Seeing Wrongs Put Right

Susannah Chung, an LFO 2010 Public Interest Articling Fellow

Susannah Chung, an LFO 2010 Public Interest Articling Fellow

It was the loan of a copy of Isabel LeBourdais’ seminal book The Trial of Steven Truscott that sparked Susannah Chung’s interest in miscarriages of justice, and ultimately led her to complete her articles with the Association in Defence of the Wrongly Convicted (AIDWYC) in Toronto.

The former professional musician says she has always been motivated to address situations where people are disadvantaged or on an unequal footing, and that her work with AIDWYC provided a rewarding opportunity to act on her values.

Her articling year proved to be well timed relative to the progress of several AIDWYC cases, which typically unfold over several years.  She saw four high-profile wrongful convictions successfully overturned during her time with the organization, three of which were files she had the opportunity to work on.

“It’s pretty emotional – just to see these clients having endured what they have over years and then finally experience standing before an appellate court and being granted an acquittal,” Susannah says.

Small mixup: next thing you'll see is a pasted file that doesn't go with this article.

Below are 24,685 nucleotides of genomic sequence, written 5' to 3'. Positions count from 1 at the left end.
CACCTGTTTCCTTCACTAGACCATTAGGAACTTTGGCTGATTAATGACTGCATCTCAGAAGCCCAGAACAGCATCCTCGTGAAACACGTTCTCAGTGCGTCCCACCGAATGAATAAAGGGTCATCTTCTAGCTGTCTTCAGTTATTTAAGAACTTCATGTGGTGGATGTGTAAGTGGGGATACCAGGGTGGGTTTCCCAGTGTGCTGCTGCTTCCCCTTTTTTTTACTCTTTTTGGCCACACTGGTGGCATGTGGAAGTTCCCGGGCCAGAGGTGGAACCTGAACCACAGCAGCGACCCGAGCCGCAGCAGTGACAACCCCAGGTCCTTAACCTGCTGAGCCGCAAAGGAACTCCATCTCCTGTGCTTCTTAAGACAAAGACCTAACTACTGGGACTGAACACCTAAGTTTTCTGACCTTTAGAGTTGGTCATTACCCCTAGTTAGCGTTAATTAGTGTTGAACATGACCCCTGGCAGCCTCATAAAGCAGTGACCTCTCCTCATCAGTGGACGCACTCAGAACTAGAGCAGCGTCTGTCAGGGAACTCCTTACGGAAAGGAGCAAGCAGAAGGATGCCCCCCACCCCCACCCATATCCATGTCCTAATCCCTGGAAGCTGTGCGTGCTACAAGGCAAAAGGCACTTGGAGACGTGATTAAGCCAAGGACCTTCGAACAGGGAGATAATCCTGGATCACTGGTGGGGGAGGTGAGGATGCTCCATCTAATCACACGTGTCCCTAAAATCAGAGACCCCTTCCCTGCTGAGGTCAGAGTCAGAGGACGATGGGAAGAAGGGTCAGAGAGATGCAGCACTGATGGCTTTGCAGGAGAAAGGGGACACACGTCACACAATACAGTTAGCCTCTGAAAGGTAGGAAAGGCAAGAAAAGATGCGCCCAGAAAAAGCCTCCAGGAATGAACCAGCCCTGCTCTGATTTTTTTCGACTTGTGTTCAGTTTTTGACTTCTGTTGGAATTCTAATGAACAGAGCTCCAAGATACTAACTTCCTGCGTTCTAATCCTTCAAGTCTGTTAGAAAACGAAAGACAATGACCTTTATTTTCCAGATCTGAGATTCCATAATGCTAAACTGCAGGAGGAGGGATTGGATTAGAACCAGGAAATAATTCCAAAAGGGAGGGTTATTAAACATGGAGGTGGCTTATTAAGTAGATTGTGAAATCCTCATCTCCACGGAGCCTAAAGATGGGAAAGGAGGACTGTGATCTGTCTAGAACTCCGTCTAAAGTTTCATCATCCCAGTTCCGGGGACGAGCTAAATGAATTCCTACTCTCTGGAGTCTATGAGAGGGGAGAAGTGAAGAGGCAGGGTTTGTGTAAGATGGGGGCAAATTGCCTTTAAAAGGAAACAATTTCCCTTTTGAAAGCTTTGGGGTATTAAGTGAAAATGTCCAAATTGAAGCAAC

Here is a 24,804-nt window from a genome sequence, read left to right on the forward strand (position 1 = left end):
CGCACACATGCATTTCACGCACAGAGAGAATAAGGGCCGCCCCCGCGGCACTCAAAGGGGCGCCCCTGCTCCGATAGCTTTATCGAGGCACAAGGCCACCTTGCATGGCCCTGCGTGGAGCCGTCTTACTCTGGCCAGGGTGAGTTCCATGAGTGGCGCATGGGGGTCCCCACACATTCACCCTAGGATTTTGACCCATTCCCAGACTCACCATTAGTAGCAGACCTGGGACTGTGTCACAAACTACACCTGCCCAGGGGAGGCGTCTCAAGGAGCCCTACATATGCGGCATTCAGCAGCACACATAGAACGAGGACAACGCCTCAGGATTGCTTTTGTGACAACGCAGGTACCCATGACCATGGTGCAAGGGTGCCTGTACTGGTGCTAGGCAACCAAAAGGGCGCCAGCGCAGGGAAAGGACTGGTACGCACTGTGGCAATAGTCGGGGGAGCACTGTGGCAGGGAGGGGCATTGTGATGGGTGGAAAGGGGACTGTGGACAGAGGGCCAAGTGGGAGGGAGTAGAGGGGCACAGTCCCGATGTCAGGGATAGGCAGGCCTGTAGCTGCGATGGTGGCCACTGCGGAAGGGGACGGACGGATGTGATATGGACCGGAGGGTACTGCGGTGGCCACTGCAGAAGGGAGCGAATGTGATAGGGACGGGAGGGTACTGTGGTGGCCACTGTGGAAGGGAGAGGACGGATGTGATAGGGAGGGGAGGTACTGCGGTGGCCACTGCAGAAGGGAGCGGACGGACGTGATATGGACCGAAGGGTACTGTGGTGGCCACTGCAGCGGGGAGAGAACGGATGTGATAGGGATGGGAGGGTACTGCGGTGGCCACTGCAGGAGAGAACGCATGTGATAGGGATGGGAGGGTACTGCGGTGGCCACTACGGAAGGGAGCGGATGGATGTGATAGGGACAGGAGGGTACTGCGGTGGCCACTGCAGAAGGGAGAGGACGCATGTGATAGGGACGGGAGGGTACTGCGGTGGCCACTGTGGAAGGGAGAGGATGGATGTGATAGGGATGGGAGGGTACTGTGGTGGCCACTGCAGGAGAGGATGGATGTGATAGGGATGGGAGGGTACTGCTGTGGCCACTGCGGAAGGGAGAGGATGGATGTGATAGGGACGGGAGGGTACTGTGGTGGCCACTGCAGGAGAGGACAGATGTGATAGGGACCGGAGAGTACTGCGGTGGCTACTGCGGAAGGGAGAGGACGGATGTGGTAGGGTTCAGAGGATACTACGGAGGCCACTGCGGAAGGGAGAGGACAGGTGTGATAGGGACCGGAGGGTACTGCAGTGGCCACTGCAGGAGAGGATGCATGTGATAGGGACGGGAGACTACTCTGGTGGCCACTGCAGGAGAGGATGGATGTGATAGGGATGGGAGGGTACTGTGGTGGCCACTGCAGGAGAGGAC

She notes that a lot of people come into law school with public interest motivations, and may pursue relevant courses, but that more financially secure career paths often win out when articling decisions are made.  A fellowship like hers, she says, can be invaluable in making a specialized public interest alternative more viable.

“This really facilitated my interest,” Susannah says.  “By being able to work in this area full-time even for just 10 months it strengthened my resolve to remain involved in the future.”  At the end of her articles, Susannah anticipated practicing criminal defence law, and becoming part of the network of lawyers AIDWYC relies on to help advance its work.

Her experience also instilled in her a strong belief in the importance of education and outreach regarding wrongful convictions.  “The lack of knowledge takes me aback.  A lot of people have said to me, ‘Well how can wrongful convictions occur?’  But these things do happen, and more frequently than people realize.”